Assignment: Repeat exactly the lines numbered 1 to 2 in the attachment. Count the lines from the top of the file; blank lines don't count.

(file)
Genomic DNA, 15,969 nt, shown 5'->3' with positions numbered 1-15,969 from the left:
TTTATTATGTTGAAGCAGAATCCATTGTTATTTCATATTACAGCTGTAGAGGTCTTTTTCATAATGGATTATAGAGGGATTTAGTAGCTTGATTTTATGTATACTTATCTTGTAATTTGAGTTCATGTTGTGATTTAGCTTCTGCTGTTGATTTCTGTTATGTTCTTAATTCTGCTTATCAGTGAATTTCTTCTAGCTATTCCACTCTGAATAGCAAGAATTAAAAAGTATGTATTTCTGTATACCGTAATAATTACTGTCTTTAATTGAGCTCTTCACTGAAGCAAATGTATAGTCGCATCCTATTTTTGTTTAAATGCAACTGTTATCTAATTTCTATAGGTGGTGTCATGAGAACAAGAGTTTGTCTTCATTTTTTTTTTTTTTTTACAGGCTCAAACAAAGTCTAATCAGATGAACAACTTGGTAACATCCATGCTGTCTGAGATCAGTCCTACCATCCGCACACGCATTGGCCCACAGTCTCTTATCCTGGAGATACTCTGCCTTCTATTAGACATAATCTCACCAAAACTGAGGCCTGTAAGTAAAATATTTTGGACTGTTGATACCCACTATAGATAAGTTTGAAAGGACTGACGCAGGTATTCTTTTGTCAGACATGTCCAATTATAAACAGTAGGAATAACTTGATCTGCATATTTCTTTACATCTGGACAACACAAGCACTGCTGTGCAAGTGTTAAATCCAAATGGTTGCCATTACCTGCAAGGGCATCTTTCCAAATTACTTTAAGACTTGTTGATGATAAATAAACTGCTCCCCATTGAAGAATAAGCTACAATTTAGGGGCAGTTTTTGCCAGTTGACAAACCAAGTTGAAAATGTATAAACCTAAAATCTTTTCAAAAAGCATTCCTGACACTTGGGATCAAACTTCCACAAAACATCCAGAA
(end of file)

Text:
Genomic DNA, 15,969 nt, shown 5'->3' with positions numbered 1-15,969 from the left:
TTTATTATGTTGAAGCAGAATCCATTGTTATTTCATATTACAGCTGTAGAGGTCTTTTTCATAATGGATTATAGAGGGATTTAGTAGCTTGATTTTATGTATACTTATCTTGTAATTTGAGTTCATGTTGTGATTTAGCTTCTGCTGTTGATTTCTGTTATGTTCTTAATTCTGCTTATCAGTGAATTTCTTCTAGCTATTCCACTCTGAATAGCAAGAATTAAAAAGTATGTATTTCTGTATACCGTAATAATTACTGTCTTTAATTGAGCTCTTCACTGAAGCAAATGTATAGTCGCATCCTATTTTTGTTTAAATGCAACTGTTATCTAATTTCTATAGGTGGTGTCATGAGAACAAGAGTTTGTCTTCATTTTTTTTTTTTTTTTACAGGCTCAAACAAAGTCTAATCAGATGAACAACTTGGTAACATCCATGCTGTCTGAGATCAGTCCTACCATCCGCACACGCATTGGCCCACAGTCTCTTATCCTGGAGATACTCTGCCTTCTATTAGACATAATCTCACCAAAACTGAGGCCTGTAAGTAAAATATTTTGGACTGTTGATACCCACTATAGATAAGTTTGAAAGGACTGACGCAGGTATTCTTTTGTCAGACATGTCCAATTATAAACAGTAGGAATAACTTGATCTGCATATTTCTTTACATCTGGACAACACAAGCACTGCTGTGCAAGTGTTAAATCCAAATGGTTGCCATTACCTGCAAGGGCATCTTTCCAAATTACTTTAAGACTTGTTGATGATAAATAAACTGCTCCCCATTGAAGAATAAGCTACAATTTAGGGGCAGTTTTTGCCAGTTGACAAACCAAGTTGAAAATGTATAAACCTAAAATCTTTTCAAAAAGCATTCCTGACACTTGGGATCAAACTTCCACAAAACATCCAGAA